“Not all those who wander are lost.”
“Not all those who wander are lost” — what an inspiring and consoling thought from that master wordsmith, JRR Tolkein! We’ve all been there: things seem to be perking along and suddenly, thump! crash! crunch! thud! Everything seems to be tumbling to the ground in a muddle.
When this happens, it’s easy to feel lost and it’s important to remember that you are not lost, but wandering — you are finding your way, only it may not be exactly the way that you expected or envisioned. I’ve done my share of wandering in the forest of words and here are a few things I’ve learned that may be helpful if you find yourself lost in the woods:
Wandering isn’t a waste: When you find that you’ve somehow fallen off the path you were on, you first reaction may be to panic and feel that you are losing momentum. But consider this: the path you were on may have been a hidebound, limited one that couldn’t supply you with what you need to discover to make your work better, truer, deeper. So don’t freeze, “freelax” as Alex used to say. Trust that something new and exciting awaits you.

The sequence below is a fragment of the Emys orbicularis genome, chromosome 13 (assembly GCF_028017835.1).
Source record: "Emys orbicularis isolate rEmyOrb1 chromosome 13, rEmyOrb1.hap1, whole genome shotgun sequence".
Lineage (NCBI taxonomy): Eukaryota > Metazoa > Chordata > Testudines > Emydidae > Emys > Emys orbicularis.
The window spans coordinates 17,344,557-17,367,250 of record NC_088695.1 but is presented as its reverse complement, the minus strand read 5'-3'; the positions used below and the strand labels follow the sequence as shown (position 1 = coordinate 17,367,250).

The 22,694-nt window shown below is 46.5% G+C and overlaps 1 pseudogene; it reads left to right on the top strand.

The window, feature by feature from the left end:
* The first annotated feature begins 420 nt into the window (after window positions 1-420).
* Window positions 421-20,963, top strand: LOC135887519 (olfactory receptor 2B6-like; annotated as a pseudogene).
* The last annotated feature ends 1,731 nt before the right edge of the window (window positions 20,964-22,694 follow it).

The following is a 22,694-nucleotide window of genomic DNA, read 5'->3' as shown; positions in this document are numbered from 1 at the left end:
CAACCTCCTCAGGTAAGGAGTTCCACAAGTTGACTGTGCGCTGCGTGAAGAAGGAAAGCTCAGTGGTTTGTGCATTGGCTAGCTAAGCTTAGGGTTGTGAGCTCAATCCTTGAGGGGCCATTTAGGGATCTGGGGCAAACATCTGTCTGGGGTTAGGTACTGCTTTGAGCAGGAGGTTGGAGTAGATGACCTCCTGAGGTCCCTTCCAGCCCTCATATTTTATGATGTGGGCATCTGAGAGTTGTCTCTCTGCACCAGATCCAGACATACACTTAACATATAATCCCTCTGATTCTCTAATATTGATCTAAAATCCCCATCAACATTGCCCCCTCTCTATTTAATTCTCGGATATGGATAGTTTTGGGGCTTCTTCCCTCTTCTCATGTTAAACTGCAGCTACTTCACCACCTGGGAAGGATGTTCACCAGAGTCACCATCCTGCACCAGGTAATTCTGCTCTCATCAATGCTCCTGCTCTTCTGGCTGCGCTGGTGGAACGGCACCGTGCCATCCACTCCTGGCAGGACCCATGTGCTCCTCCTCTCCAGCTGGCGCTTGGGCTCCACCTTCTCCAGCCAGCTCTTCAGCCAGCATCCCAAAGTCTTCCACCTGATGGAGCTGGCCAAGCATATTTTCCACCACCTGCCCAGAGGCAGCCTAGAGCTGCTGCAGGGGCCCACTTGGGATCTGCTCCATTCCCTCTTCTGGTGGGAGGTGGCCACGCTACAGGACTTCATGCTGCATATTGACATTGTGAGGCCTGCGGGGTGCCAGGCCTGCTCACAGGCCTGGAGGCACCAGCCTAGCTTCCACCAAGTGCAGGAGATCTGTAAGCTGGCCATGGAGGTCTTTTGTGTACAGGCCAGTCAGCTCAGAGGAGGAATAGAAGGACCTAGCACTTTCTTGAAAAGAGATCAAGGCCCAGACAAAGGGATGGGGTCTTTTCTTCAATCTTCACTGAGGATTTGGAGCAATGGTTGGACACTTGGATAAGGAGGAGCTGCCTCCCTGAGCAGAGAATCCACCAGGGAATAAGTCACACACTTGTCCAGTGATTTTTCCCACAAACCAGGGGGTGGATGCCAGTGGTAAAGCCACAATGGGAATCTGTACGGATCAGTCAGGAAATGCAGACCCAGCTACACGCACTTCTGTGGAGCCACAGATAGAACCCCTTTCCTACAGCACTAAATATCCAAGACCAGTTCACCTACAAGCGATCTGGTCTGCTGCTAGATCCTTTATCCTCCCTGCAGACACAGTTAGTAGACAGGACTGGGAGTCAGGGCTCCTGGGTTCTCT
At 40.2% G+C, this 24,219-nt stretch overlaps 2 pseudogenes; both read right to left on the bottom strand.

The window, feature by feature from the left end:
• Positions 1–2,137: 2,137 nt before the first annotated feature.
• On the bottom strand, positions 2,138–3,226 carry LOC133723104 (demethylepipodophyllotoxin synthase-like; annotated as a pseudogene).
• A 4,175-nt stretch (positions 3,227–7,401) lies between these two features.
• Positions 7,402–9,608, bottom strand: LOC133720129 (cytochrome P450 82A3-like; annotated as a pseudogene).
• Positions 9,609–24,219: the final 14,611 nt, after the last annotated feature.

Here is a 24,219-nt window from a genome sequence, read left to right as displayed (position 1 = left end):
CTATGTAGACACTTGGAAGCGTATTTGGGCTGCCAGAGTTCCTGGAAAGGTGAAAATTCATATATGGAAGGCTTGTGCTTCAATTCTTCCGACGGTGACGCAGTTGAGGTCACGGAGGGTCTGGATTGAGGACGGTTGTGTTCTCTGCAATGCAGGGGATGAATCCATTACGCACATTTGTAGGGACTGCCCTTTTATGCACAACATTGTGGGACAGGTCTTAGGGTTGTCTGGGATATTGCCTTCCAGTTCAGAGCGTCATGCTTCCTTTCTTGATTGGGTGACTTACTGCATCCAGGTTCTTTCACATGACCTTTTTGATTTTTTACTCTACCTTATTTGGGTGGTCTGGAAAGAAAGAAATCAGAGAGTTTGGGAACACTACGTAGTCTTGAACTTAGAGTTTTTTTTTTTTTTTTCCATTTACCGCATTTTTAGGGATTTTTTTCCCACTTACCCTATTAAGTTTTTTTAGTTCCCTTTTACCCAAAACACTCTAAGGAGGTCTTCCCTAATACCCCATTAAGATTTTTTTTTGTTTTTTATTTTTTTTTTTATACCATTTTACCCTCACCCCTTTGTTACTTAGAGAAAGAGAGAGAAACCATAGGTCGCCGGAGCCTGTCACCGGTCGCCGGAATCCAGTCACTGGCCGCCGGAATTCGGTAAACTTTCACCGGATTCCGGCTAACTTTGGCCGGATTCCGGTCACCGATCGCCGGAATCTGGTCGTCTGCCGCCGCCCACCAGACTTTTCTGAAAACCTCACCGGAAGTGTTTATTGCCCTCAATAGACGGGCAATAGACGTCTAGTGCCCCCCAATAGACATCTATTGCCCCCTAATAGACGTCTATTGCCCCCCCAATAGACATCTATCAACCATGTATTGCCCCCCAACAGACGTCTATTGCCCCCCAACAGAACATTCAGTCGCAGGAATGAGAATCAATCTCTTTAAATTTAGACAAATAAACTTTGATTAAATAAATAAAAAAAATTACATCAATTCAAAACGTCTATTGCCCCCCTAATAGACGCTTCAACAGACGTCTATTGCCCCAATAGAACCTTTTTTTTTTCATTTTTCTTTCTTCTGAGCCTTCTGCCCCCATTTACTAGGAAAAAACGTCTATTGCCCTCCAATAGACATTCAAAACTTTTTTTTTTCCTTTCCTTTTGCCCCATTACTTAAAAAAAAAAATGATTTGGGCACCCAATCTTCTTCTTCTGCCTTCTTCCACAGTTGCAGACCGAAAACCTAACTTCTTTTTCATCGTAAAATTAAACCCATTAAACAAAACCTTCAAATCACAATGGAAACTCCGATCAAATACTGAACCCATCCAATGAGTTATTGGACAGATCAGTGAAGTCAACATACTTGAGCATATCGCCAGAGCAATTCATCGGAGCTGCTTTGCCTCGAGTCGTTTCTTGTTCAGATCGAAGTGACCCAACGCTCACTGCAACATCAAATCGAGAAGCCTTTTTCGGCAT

Wandering can be refreshing: Sometimes, we can become almost mechanical in the way we approach whatever stage of a project we happen to be in when things start to fall apart. This can be a sign that we aren’t bringing as much creativity as we’re capable of to the job at hand. That’s why being forced to halt our forward march can actually be instructive. It may be showing us that we are putting too much head and not enough heart into what we’re writing.
Wandering can be wonderful: If we can let go of the fear factor and just let ourselves jump into the mud puddle instead of stepping over it, we can rediscover the fun and sense of wonder that make wordsmithing such a joy. So jump and write on!
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